Shine and glory of the past, on a rainy day...
Sawn on the Via Tribunali.
Extract from Naples-history
“Naples is the main city in the south of Italy, the capital of its home region of Campania, and the third biggest town in Italy. It’s an overcrowded and sprawling metropolis holding around a million souls, with a further two million Neopolitans populating the suburbs. It’s a major seaport, with shipyards, and thriving industries including iron and steel, petroleum, and porcelain … Naples combines great riches with some grinding poverty.
Yet the bald statistics don’t start to describe this extraordinary, chaotic, exciting and resolutely southern city - Naples isn’t like the rest of Italy.
Of course Italy is a country of regions, of former city states and fierce local loyalties and rivalries. Modern Italy broadly divides itself into north and south (the Mezzogiorno) with Naples sitting proudly as the Mezzogiorno’s capital. Staunchly Catholic, Naples is rich in historical, artistic and cultural traditions and with its own distinct cuisine. The pizza originated here and is eaten, like so many other delicious local foods, out on the street.
In fact the street is where Naples happens. Life is lived here in all its chaotic glory. It’s bustling, noisy and rather dirty; there is sometimes shocking poverty on display, and it pays to keep your wallet in an inside pocket. Cars and scooters weave frantically around each other and the baffling road system - we’d suggest you leave the car at home and walk. Meanwhile, Neapolitan is a language in its own right and you’ll hear the harsh dialect bellowed at volume. And this adds up to? One of the most exciting places you’ll ever visit. It also has some beautiful architecture, a thriving port area, and frequent ferries out to the lovely islands of Capri and Ischia; and the ancient world lies just out of town in the shape of Pompeii, Herculaneum and their ruins.”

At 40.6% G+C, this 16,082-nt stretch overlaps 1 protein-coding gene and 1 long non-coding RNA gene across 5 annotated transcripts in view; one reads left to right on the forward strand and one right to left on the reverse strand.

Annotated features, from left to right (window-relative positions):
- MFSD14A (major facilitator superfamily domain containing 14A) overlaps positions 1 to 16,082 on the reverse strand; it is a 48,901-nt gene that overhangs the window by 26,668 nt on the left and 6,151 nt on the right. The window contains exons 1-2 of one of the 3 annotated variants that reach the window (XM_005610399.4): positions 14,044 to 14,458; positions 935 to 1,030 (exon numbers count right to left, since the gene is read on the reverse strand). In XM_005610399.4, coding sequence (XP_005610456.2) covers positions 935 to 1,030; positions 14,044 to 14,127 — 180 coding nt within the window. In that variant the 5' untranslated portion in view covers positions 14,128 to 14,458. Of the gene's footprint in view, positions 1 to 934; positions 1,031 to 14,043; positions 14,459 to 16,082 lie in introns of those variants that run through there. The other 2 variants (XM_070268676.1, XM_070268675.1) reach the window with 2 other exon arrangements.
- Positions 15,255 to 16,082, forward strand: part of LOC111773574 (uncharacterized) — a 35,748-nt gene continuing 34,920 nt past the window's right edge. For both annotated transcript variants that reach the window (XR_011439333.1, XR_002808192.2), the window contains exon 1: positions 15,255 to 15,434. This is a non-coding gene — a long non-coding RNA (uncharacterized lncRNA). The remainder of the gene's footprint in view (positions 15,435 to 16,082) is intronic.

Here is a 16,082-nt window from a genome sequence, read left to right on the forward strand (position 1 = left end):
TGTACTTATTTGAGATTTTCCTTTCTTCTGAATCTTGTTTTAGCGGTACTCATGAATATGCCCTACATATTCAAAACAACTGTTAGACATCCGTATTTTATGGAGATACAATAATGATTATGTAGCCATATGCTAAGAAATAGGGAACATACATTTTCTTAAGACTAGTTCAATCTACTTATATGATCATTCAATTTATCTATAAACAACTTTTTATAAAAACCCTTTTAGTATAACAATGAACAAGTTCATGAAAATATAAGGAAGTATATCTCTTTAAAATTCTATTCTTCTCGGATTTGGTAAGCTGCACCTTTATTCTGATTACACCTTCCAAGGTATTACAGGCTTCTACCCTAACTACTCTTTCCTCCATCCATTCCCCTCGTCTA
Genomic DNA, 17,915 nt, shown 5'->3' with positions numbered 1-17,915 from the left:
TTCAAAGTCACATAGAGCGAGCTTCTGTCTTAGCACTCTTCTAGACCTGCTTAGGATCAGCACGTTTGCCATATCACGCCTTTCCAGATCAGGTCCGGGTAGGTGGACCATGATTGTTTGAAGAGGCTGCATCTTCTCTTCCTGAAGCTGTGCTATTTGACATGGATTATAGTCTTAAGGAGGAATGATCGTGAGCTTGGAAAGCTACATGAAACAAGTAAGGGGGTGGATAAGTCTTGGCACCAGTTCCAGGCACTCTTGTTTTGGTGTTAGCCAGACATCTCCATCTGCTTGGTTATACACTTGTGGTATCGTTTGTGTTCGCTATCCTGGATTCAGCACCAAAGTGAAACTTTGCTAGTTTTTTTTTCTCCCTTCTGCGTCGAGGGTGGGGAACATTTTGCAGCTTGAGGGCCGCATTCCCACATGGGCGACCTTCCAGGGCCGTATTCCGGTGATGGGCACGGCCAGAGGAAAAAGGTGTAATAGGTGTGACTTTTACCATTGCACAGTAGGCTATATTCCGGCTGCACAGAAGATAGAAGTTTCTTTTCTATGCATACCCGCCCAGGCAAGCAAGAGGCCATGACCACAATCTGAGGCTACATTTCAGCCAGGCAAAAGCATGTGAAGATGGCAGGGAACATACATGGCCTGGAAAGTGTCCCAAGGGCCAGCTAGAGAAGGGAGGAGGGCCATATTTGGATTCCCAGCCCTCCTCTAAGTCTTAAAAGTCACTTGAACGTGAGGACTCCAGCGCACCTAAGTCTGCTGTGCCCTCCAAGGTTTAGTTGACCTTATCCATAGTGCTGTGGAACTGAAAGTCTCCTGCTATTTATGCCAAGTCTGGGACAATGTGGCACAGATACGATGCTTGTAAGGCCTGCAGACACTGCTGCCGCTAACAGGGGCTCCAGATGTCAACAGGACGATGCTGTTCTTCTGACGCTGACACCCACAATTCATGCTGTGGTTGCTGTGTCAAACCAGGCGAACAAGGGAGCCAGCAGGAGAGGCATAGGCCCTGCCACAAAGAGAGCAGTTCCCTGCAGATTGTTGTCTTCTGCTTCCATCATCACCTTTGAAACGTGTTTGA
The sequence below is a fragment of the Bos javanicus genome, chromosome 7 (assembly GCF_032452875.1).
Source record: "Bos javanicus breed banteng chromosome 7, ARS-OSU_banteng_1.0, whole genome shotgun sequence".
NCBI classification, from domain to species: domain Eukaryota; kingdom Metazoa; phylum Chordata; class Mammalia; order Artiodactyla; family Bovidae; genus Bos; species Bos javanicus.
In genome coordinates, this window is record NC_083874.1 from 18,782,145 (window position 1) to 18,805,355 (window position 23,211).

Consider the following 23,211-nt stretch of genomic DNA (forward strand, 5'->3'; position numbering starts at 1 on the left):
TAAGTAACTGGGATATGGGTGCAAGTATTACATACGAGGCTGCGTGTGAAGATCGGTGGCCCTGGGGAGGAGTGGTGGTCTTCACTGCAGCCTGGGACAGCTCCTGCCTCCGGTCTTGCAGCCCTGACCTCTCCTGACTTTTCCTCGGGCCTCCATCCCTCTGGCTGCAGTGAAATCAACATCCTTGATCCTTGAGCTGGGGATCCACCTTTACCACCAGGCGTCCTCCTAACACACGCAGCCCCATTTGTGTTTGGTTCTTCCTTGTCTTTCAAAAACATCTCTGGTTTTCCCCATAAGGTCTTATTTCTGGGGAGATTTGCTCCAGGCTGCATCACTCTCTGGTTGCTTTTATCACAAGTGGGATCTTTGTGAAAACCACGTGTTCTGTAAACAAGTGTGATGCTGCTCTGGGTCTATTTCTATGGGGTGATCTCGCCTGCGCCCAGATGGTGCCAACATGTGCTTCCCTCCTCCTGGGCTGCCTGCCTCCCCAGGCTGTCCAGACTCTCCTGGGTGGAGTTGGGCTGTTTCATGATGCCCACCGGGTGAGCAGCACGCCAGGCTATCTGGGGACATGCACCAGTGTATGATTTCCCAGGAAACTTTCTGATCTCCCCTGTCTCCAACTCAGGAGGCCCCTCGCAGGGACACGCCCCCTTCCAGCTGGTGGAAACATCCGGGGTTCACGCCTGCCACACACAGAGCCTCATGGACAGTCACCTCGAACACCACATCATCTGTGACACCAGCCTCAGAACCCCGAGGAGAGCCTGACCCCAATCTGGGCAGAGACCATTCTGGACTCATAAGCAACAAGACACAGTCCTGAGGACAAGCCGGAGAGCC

Critiques | Translate
faubry (35405) 2005-03-02 13:00
j'aime beaucoup les couleurs douces de cette image, et on se sent bien devant cette maison, tranquillité
Rinie_Hoff (9340) 2005-03-05 3:05
Hi Janos, I had seen this one come by last week, and I was certainly charmed by it. Going through your gallery, I see you like to take pictures of things that are already a bit in decay. I like that too, a feel of past glory.
The windows are a bit too centered, but I understand your crop, leaving the little balconies in on the right, is a good decision.
I feel tempted to download the picture and saturate the colors a bit, but I guess this is what you saw, and this is probably the way it is.
oochappan (16582) 2005-03-05 10:35
I was reading here the discussion and I must say you really achieved your target, the message of your dissapointment is clear and techniques stays in function of it, even the centered position of the windows, I like this this renewed way of photographie where techniques stays in funtion of and not the other way around.
Besides your target, the colors are great here, very fine pastel !
pamastro (7290) 2005-03-13 12:37
I like that description of Naples that they have written. It is true. And probably why that city is one of my favorite in Italy. There is so much hustle and bustle and chaos. It's always exciting. And there are such shocking contrasts as they say with these quiet corners like this, or so they seem anyway when seen in this way. I love these old facades with their peeling and fading paint. The mix of reds here is great, from a bolder area to the faded pink. And how you have filled up the shot with the facade and included the balconies on the right offers a bit of a grand scale to this fading wall.
I can understand the way you were surprised when you went there. I suppose it is based on where you have been. Growing up to one of the most decayed great cities in the world, Detroit, makes me see very few places as more worn down. But yet Naples retains a vibrant spirit that a place like Detroit, or the other abandoned industrial cities of the U.S., have lost.
HOBO (5282) 2005-08-13 12:09
The foto tells itself a story, Janos. Better times - hard times - live has put the stamp on...
A fascinating study of time in fine, soft colors.